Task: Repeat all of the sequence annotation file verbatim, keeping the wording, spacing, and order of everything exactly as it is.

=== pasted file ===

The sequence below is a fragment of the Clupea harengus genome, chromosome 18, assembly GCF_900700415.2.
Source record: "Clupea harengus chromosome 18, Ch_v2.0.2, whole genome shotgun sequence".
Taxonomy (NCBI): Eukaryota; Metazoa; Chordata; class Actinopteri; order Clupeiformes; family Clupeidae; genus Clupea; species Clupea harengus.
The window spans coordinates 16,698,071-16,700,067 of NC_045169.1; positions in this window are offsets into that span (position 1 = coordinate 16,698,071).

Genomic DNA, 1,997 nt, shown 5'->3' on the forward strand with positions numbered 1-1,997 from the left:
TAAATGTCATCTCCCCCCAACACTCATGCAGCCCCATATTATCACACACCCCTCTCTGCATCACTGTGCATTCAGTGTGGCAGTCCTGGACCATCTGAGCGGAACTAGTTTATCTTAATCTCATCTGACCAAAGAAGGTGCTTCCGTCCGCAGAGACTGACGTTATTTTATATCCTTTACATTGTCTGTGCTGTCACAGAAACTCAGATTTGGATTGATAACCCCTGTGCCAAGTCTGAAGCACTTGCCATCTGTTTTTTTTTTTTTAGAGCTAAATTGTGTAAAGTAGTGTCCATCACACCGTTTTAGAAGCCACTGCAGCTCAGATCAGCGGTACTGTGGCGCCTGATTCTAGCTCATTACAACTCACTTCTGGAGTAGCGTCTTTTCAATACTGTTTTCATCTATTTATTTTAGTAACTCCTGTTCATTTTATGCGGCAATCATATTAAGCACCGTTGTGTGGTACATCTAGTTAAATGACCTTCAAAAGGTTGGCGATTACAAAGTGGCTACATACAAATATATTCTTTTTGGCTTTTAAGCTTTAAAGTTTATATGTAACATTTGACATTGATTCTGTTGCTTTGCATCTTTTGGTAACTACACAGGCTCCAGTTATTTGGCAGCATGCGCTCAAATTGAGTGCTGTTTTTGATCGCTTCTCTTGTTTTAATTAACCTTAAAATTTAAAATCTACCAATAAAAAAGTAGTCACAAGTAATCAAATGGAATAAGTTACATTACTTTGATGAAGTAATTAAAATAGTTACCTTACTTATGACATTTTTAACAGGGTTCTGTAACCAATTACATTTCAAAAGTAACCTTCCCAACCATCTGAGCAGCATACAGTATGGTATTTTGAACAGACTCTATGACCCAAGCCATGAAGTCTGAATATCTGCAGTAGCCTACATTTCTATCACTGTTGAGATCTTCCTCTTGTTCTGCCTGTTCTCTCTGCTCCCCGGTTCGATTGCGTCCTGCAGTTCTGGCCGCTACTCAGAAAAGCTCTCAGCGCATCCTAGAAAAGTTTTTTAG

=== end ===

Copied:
The sequence below is a fragment of the Clupea harengus genome, chromosome 18, assembly GCF_900700415.2.
Source record: "Clupea harengus chromosome 18, Ch_v2.0.2, whole genome shotgun sequence".
Taxonomy (NCBI): Eukaryota; Metazoa; Chordata; class Actinopteri; order Clupeiformes; family Clupeidae; genus Clupea; species Clupea harengus.
The window spans coordinates 16,698,071-16,700,067 of NC_045169.1; positions in this window are offsets into that span (position 1 = coordinate 16,698,071).

Genomic DNA, 1,997 nt, shown 5'->3' on the forward strand with positions numbered 1-1,997 from the left:
TAAATGTCATCTCCCCCCAACACTCATGCAGCCCCATATTATCACACACCCCTCTCTGCATCACTGTGCATTCAGTGTGGCAGTCCTGGACCATCTGAGCGGAACTAGTTTATCTTAATCTCATCTGACCAAAGAAGGTGCTTCCGTCCGCAGAGACTGACGTTATTTTATATCCTTTACATTGTCTGTGCTGTCACAGAAACTCAGATTTGGATTGATAACCCCTGTGCCAAGTCTGAAGCACTTGCCATCTGTTTTTTTTTTTTTAGAGCTAAATTGTGTAAAGTAGTGTCCATCACACCGTTTTAGAAGCCACTGCAGCTCAGATCAGCGGTACTGTGGCGCCTGATTCTAGCTCATTACAACTCACTTCTGGAGTAGCGTCTTTTCAATACTGTTTTCATCTATTTATTTTAGTAACTCCTGTTCATTTTATGCGGCAATCATATTAAGCACCGTTGTGTGGTACATCTAGTTAAATGACCTTCAAAAGGTTGGCGATTACAAAGTGGCTACATACAAATATATTCTTTTTGGCTTTTAAGCTTTAAAGTTTATATGTAACATTTGACATTGATTCTGTTGCTTTGCATCTTTTGGTAACTACACAGGCTCCAGTTATTTGGCAGCATGCGCTCAAATTGAGTGCTGTTTTTGATCGCTTCTCTTGTTTTAATTAACCTTAAAATTTAAAATCTACCAATAAAAAAGTAGTCACAAGTAATCAAATGGAATAAGTTACATTACTTTGATGAAGTAATTAAAATAGTTACCTTACTTATGACATTTTTAACAGGGTTCTGTAACCAATTACATTTCAAAAGTAACCTTCCCAACCATCTGAGCAGCATACAGTATGGTATTTTGAACAGACTCTATGACCCAAGCCATGAAGTCTGAATATCTGCAGTAGCCTACATTTCTATCACTGTTGAGATCTTCCTCTTGTTCTGCCTGTTCTCTCTGCTCCCCGGTTCGATTGCGTCCTGCAGTTCTGGCCGCTACTCAGAAAAGCTCTCAGCGCATCCTAGAAAAGTTTTTTAG